Word coordinates (Left, Top, Right, Bottom)
Usually, OCR systems do not perform well on
small image areas and many of these systems
require a certain minimum font size for better
results. For example, the OmniPage Pro™ OCR
software from ScanSoft® [6] can reliably recognize
characters with font sizes exceeding 5 points. Since
the character bounding box represents the leftmost/top-most/right-most/bottom-most pixels of a
character, characters without ascenders and/or
descenders such as a, o, u sometimes may be
smaller than the minimum size required for
processing. In order to deal with this problem, the
top and bottom of low-confidence characters
bounding boxes are modified to satisfy the font size
requirement. The modification of a character
bounding box is done in such a way that the
modified bounding box does not overlap any
neighboring bounding boxes. For example, consider
a low-confidence character in a word; its
top/bottom coordinates are expanded up/down to
equal the top/bottom coordinates of the word.
4. GREEK ALPHABET RECOGNITION
PROCESS
The Greek alphabet recognition technique described
here consists of six steps: (1) scan journal pages,
(2) perform the first OCR pass using English as the
recognition language, (3) identify all lowconfidence characters and their associated lowconfidence words, and calculate their features,
(4) perform the second OCR pass on these lowconfidence characters and words using both English
and Greek as the combined recognition language,
and Greek only as a recognition language, (5) apply
string pattern matching between these lowconfidence words and similar words obtained from
previous steps, and (6) finally, apply a set of rules
derived from document content analysis to
recognize these low-confidence characters and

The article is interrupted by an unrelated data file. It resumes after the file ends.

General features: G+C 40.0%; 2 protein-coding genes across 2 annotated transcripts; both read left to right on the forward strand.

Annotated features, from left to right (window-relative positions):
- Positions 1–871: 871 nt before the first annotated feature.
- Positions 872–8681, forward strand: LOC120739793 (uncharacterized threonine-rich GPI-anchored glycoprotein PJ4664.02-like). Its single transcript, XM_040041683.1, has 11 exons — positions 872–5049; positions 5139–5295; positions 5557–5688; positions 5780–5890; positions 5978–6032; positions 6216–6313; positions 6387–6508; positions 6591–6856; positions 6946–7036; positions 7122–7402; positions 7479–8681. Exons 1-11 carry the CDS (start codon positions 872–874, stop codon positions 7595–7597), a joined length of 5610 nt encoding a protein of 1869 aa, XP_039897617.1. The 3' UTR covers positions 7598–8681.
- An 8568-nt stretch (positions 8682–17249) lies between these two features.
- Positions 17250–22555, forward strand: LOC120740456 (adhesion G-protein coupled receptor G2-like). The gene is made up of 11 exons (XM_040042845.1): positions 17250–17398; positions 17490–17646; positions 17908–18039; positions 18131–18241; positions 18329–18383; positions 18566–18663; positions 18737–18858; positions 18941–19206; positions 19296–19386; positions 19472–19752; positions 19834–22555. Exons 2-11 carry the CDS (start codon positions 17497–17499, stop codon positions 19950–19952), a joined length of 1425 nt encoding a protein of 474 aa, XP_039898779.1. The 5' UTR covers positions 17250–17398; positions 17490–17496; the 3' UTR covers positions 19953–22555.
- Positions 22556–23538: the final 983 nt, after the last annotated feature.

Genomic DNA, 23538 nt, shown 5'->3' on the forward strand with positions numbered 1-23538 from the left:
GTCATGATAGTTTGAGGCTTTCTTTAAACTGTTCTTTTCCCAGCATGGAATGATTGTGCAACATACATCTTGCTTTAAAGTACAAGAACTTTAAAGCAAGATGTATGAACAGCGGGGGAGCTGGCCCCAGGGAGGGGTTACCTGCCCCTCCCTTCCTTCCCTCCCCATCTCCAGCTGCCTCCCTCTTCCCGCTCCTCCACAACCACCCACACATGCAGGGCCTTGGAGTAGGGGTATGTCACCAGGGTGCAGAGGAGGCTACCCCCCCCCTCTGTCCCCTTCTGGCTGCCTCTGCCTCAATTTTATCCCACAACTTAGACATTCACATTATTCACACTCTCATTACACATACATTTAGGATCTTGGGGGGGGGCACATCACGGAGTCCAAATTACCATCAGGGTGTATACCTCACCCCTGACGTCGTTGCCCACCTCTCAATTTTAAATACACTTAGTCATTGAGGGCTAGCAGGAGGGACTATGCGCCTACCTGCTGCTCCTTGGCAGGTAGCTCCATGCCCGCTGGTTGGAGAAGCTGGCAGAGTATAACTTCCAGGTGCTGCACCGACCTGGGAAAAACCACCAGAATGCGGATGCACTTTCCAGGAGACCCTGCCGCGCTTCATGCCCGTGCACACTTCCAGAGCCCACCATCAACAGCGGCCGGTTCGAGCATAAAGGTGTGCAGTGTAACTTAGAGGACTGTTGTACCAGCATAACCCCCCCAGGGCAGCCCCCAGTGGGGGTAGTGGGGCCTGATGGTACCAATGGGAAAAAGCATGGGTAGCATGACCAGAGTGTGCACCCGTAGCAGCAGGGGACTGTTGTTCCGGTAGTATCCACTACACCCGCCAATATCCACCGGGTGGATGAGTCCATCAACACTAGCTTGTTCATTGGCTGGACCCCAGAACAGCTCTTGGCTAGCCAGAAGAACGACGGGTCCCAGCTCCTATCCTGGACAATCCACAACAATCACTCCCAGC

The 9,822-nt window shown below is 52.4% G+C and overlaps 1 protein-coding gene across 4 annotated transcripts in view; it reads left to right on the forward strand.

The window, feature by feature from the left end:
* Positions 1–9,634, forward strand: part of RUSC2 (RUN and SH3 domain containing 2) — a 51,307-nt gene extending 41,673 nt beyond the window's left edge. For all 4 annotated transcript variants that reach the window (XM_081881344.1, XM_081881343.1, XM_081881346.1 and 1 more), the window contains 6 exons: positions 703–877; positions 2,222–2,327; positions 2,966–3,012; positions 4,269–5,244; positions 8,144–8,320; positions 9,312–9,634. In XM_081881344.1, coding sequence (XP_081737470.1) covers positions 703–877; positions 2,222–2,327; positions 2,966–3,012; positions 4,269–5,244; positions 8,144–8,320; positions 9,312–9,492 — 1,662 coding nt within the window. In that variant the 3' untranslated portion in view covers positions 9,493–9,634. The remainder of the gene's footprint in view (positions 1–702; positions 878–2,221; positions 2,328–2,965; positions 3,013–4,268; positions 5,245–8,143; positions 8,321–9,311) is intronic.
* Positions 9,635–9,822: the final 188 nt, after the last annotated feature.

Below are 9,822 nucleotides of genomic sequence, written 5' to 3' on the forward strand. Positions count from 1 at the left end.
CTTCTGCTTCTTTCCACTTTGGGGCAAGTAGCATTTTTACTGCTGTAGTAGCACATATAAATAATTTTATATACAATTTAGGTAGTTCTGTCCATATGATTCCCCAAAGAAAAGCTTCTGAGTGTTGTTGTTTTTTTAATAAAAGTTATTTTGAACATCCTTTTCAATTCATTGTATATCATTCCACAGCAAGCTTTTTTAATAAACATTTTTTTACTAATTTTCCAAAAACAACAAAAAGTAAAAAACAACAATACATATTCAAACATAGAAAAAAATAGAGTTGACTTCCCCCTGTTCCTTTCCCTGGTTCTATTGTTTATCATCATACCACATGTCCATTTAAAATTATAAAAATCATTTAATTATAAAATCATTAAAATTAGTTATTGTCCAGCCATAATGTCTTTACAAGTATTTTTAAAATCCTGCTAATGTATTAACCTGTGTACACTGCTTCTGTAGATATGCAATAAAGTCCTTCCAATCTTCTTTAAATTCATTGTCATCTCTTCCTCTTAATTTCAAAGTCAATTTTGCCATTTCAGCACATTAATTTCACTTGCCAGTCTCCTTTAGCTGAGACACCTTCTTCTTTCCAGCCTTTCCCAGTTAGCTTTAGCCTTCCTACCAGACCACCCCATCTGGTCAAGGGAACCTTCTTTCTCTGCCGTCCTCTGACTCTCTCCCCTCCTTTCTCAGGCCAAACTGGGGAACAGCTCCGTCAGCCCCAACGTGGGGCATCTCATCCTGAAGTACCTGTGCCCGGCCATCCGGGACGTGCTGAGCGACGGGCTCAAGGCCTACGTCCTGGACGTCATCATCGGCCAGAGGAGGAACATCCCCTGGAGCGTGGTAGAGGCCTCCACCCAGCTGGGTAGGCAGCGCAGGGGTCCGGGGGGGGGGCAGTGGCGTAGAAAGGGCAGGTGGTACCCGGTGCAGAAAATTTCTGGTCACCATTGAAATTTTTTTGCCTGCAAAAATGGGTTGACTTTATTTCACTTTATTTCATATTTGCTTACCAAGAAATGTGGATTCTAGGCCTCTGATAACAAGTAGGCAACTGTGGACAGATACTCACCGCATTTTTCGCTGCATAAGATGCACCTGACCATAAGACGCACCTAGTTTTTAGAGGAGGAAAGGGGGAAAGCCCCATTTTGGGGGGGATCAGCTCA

words. In the following subsection, each step is
discussed in detail.
4.1 Scan journal images
In this step, the first page of each article of a journal
issue is scanned and saved as a binary document
image. Image processing operations such as page
orientation and skew detection are then applied to
improve the quality of a scanned image. The images
of pages in landscape mode are automatically rotated
to be in portrait mode, and skewed page images are
rotated to correct the skew angle.
4.2 Perform the first OCR pass
Using a commercial 5-engine OCR system, each
image is segmented into text and graphics zones.
With English as the recognition language, each text
zone is processed to deliver an OCR output
(including characters, their bounding boxes, and their
confidence levels).
4.3 Identify low-confidence words and calculate
word features
In this step, using the character confidence levels
obtained from the OCR output, all low-confidence
characters and their associated low-confidence words
are identified, and for each character, the six features
as defined in Section 3 are calculated. The character
and word coordinates features will be used in the
second OCR pass, while the other four features will
be employed in the string pattern matching.
4.4 Perform the second OCR pass
For each low-confidence character, using the
character and word coordinates features calculated in
the above step, the second OCR pass is performed
using two Greek-enabled OCR engines: Recogn ita
and FineReader.
1. For the Recognita OCR engine
a. Character Level
• Set English and Greek as the combined
recognition language
• Obtain the first Recognita OCR characterbased output
• Set Greek only as a recognition language
• Obtain the second Recognita OCR
character-based output
b. Word Level
• Set English and Greek as the combined
recognition language
• Obtain the first Recognita OCR wordbased output for the associated lowconfidence word
• Set Greek only as a recognition language
• Obtain the second Recognita OCR wordbased output for the associated lowconfidence word
2. For the FineReader OCR engine
a. Character Level
• Set English and Greek as the combined
recognition language
•
•
•
Obtain the first FineReader OCR
character-based output
Set Greek only as a recognition language
Obtain the second FineReader OCR
character-based output
b. Word Level
• Set English and Greek as the combined
recognition language
• Obtain the first FineReader OCR wordbased output for the associated lowconfidence word
• Set Greek only as a recognition language
• Obtain the second FineReader OCR
word-based output for the associated lowconfidence word
4.5 Apply string pattern matching
For each associated low-confidence word, the word
output from the first OCR pass is matched with that
from the second OCR pass using low-confidence
characters as alignment guidelines. Based on the
matching
result,
the
third
and
fourth
Recognita/FineReader
OCR
character-based
outputs are extracted from the first and second
Recognita/FineReader OCR word-based outputs.
4.6 Apply rule-based analysis
In this final step, the rule-based analysis algorithm